Isaac is cradled in his grandfather’s arms. In the space of a few minutes, the Orthodox ritual circumciser, or mohel, separates the foreskin from the head of Isaac’s penis, pulls the skin forward and inserts a metal shield that protects his penis while his foreskin is cut off. No anesthetic is used.
Meanwhile, Joseph is strapped down to a special mattress by a Reform mohel who injects an anesthetic into the base of his penis. During the following 10 minutes, the tip of his penis is covered by a bell-shaped clamp; the foreskin is sliced, pulled back over the clamp and cut off.
At such a young age, do Isaac or Joseph feel pain? And if so, how do their circumcisers feel about the pain they inflict? Are there moral issues in play here? Are some methods of circumcision more humane than others?
As Europeans and some Americans debate the acceptability of circumcision, the question of pain has surfaced as one of the key reasons opponents cite to ban this ancient religious practice. Those who perform Jewish ritual circumcision — brit milah — say they are concerned about pain, too, but have very different methods of minimizing it, depending on religious denomination.
Proponents of circumcision were given a major boost in August, when the American Academy of Pediatrics released its revised guidelines on male circumcision, stressing the medical benefits of the procedure in reducing the incidence of urinary tract infections and sexually transmitted diseases, including HIV.
But the AAP guidelines also stressed the importance of “effective pain management,” particularly local anesthetic or anesthetic creams, neither of which is used regularly by most Orthodox mohels. Nonmedical techniques alone, the AAP guidelines said, “are insufficient to prevent procedural and postprocedural pain and are not recommended as the sole method of analgesia.”
Physicians, a number of whom practice as Reform mohels, say there is no question that infants feel pain. Reform mohel Steve Lerman, a pediatric urologist at University of California, Los Angeles, says that studies during the 1980s and ’90s showed that every pain indicator — heart rate, breathing rate, crying — is heightened in infants circumcised without anesthetic.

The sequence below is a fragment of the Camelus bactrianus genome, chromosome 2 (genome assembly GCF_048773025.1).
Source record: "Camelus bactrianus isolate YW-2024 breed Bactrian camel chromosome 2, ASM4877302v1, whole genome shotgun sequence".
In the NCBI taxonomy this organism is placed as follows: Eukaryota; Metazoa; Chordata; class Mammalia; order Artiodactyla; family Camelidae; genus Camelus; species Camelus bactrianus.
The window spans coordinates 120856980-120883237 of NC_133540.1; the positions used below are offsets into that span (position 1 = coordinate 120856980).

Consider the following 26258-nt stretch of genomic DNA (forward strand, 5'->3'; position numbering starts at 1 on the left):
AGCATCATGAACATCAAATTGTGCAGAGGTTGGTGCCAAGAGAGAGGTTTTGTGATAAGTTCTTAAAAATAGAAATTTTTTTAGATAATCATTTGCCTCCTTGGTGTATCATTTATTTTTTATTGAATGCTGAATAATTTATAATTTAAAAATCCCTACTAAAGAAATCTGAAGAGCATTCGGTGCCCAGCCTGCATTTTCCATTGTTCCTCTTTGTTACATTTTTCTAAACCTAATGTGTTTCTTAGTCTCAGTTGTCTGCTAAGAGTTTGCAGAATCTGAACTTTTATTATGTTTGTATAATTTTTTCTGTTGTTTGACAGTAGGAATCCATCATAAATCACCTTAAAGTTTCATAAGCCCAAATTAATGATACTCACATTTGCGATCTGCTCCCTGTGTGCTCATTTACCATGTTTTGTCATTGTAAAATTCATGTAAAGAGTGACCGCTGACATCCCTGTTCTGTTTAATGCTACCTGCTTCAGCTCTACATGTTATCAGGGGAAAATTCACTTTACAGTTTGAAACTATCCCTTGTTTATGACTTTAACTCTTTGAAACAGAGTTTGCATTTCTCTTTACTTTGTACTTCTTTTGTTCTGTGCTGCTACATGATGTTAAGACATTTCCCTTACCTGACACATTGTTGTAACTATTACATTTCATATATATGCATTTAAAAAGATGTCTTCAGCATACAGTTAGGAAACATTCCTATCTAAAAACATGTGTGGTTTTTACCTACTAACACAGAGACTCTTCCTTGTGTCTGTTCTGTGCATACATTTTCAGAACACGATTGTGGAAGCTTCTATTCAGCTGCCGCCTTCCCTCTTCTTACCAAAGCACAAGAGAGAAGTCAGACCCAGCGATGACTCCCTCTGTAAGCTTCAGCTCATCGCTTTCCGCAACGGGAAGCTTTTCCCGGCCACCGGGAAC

“There absolutely is anguish and pain that can occur from this,” Lerman said, “and any schmuck who tries to tell you they’re too young, they won’t feel it — that’s a bunch of bulls–t.”
Lerman, who performs secular circumcisions at UCLA Medical Center and ritual circumcisions in people’s homes, uses anesthetic every time. First he secures the baby into a circumstraint, a foam board with straps to hold down arms and legs (Lerman says he uses only the leg restraints). He injects Lidocaine into the base of the baby’s penis at the front and back. After about 10 minutes, when the area is numb, he fits a device called a Gomco clamp over the penis. Over the next 10 minutes, he performs the procedure.
“It takes a skilled set of hands,” he said.
Lerman could use a different device called a Mogen clamp, which is more commonly used by Orthodox mohels. Mogen clamps allow the circumciser to work faster, but they leave the head of the penis exposed. On the rare occasion a Mogen clamp circumcision goes wrong, the tip of the penis can be amputated, as it was in a recent case in Los Angeles when a boy lost 85% of the top of his penis. (In that case, the botched operation was a secular procedure performed by a physician in a hospital.)
Because the Gomco clamp takes so long, many Orthodox mohels view the use of it as cruel. They even oppose the injection of local anesthetic. “Forget about an injection,” said one Orthodox mohel, who has practiced in New York for 50 years. “You don’t want to do that to a child. That’s a terrible, painful process.”
Like many of his peers, the mohel, who did not wish to be named, uses a shield device inserted between the head of the penis and the foreskin. From start to finish, the operation is over in a few minutes.